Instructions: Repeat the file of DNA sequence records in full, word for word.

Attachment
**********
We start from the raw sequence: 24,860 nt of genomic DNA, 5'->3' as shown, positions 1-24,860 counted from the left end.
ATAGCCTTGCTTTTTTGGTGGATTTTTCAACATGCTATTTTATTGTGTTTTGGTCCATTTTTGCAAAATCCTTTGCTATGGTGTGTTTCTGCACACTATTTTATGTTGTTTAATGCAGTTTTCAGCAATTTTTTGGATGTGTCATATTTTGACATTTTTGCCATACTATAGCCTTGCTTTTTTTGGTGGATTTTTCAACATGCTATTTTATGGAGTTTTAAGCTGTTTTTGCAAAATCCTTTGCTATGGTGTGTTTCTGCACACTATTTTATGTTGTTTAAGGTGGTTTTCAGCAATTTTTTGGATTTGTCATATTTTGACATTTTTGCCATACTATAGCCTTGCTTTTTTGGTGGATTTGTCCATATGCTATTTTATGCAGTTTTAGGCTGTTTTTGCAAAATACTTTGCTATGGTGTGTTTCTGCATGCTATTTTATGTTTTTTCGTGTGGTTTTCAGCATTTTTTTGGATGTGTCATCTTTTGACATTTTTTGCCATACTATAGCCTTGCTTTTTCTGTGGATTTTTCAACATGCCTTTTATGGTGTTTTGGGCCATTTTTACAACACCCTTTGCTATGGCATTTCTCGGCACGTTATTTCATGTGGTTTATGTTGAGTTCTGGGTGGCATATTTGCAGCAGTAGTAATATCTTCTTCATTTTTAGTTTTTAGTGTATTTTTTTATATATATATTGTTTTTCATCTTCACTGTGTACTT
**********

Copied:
We start from the raw sequence: 24,860 nt of genomic DNA, 5'->3' as shown, positions 1-24,860 counted from the left end.
ATAGCCTTGCTTTTTTGGTGGATTTTTCAACATGCTATTTTATTGTGTTTTGGTCCATTTTTGCAAAATCCTTTGCTATGGTGTGTTTCTGCACACTATTTTATGTTGTTTAATGCAGTTTTCAGCAATTTTTTGGATGTGTCATATTTTGACATTTTTGCCATACTATAGCCTTGCTTTTTTTGGTGGATTTTTCAACATGCTATTTTATGGAGTTTTAAGCTGTTTTTGCAAAATCCTTTGCTATGGTGTGTTTCTGCACACTATTTTATGTTGTTTAAGGTGGTTTTCAGCAATTTTTTGGATTTGTCATATTTTGACATTTTTGCCATACTATAGCCTTGCTTTTTTGGTGGATTTGTCCATATGCTATTTTATGCAGTTTTAGGCTGTTTTTGCAAAATACTTTGCTATGGTGTGTTTCTGCATGCTATTTTATGTTTTTTCGTGTGGTTTTCAGCATTTTTTTGGATGTGTCATCTTTTGACATTTTTTGCCATACTATAGCCTTGCTTTTTCTGTGGATTTTTCAACATGCCTTTTATGGTGTTTTGGGCCATTTTTACAACACCCTTTGCTATGGCATTTCTCGGCACGTTATTTCATGTGGTTTATGTTGAGTTCTGGGTGGCATATTTGCAGCAGTAGTAATATCTTCTTCATTTTTAGTTTTTAGTGTATTTTTTTATATATATATTGTTTTTCATCTTCACTGTGTACTT